A House With No Walls

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New Repertory Theater

Fall 2007

Directed by Lois Roach

Scene Design by Christina Todesco

Lighting Design by Jeff Adelberg

Costume Design by Molly Trainer

Music and Sound Design by David Wilson

All music © David Wilson 2006-2016 All Rights Reserved

Transition Cue using Kora and djembe


End of Act 1

Oney and Cadence are on stage, each feeling the presence of the other. Oney hopes her decision to escape and leave her family will allow her children and grandchildren to live in freedom. Cadence feels the connection to Oney, yearns to express her appreciation for the sacrifice she is about to  make.

As a punctuation to the end of a scene, the anvil pounds home a salient point by Salif and transitions into a scene change

Bows Music


The opening cue begins with an African Balafon and djembe, to which are added the sounds of the anvil, chains and bell. The fife and drum corps, signifying the power of government and the subjugation of the slaves, advances; intent on stamping out the notion of emancipation.


A House with No Walls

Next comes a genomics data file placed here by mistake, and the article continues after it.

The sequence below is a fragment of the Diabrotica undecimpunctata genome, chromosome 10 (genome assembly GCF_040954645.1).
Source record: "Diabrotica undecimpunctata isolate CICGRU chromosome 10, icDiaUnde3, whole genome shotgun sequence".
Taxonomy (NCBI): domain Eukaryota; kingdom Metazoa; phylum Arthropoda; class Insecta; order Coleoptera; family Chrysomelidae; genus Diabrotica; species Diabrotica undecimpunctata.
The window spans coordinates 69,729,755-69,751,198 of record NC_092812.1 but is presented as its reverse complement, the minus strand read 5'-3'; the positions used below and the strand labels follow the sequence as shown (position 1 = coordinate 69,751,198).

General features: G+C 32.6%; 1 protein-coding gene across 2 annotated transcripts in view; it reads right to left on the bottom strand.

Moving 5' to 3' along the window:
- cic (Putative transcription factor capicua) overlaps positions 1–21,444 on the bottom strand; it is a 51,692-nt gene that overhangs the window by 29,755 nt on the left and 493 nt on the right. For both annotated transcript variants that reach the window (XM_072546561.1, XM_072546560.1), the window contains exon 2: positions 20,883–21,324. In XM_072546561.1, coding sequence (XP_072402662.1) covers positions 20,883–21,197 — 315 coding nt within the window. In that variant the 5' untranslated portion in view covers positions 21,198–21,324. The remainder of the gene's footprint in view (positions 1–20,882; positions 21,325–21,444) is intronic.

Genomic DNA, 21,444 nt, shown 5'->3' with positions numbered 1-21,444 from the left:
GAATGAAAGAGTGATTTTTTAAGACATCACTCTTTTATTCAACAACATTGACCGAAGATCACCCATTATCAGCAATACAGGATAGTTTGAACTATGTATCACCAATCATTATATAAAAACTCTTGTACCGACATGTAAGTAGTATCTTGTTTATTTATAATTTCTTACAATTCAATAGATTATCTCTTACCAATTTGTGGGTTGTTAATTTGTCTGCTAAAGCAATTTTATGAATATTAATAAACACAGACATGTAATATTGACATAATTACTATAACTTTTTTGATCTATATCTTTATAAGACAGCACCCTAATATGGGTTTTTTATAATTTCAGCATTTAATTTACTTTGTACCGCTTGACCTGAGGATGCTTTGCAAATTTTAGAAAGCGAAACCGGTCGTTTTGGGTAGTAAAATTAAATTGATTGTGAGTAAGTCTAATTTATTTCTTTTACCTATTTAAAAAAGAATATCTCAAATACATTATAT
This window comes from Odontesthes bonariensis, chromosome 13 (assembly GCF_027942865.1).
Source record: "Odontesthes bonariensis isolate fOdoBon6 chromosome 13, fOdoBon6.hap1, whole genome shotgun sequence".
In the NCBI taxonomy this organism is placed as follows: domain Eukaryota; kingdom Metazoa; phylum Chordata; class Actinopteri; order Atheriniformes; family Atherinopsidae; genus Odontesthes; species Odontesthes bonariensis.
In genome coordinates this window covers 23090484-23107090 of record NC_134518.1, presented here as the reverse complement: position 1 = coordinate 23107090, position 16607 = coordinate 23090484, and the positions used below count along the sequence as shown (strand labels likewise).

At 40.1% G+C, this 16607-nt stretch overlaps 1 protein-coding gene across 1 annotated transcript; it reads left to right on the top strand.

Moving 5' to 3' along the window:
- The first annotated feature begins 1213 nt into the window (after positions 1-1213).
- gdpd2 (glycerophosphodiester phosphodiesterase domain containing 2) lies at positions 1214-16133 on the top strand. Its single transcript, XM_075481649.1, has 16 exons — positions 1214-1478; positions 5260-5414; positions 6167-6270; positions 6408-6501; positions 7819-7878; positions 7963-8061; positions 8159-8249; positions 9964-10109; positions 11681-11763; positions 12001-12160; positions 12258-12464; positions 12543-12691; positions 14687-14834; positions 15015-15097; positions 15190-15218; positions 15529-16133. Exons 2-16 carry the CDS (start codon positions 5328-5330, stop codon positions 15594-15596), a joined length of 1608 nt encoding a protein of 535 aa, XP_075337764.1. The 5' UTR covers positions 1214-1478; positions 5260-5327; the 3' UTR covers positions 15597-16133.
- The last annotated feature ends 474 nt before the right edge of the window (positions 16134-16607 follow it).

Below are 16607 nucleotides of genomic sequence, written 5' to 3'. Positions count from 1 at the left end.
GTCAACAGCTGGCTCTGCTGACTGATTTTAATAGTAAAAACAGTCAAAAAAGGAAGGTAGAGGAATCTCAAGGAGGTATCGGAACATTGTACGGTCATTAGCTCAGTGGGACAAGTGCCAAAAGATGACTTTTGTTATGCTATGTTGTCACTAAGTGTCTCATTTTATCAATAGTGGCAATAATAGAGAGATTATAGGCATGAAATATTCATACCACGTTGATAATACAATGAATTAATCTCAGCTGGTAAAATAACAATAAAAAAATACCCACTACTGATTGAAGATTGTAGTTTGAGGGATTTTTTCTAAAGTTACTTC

Thomas Gibbons’ A House with No Walls is a drama mingling current issues of racism and equality with the birth of the country and the duplicity inherent in the words and deeds of the founding fathers. A local civil rights activist becomes aware that the soon to open “Museum of Liberty” in Philadelphia sits on the site of George Washington’s slave quarters. The play moves back and forth in time from the present to the story of Oney Judge, one of Washington’s slaves who is being urged to escape to freedom on the day Washington is leaving office to return to Mount Vernon. At the beginning of the play, Salif, the activist, hammers in surveyer’s stakes and cordons off the site of the slave house. This visual image of staking out the area in dispute led to an aural image of hammer on metal which was woven through the design. As Salif hammers each stake into the ground, a dim, distant sound of a hammer on anvil sounds, attempting to break the chains of slavery and injustice. Other aural images include the Liberty bell (signaling both the promise of equality in America and the cracked, broken promises of it’s leaders) and chains – sampled and played as a percussion instrument, along with the traditional African instruments kora, djembe, balofan and others. Leading the fight against Salif is Cadence Lane, a black female college professor and writer. She has become the darling of Republicans for her latest book accusing black activists of pandering and keeping African Americans in a perpetual state of victim-hood. Her earlier work was studying the life of Oney Judge, (in period costume, who remains onstage throughout the play) and at times Cadence and Oney feel each other’s presence across the centuries. The sacrifice Oney made to leave her family behind and run to freedom resulted, in a way, to Cadence having the opportunities she’s had to become successful and influential. The end of the play conflates Washington’s farewell in 1796 with the museum opening, including a present-day Washington impersonator in a bit of comic relief. Throughout the overlapping time periods in the last scene, a fife and drum corps play offstage for both events in the past and present, closely tying the events of the past to the conflicts of the present.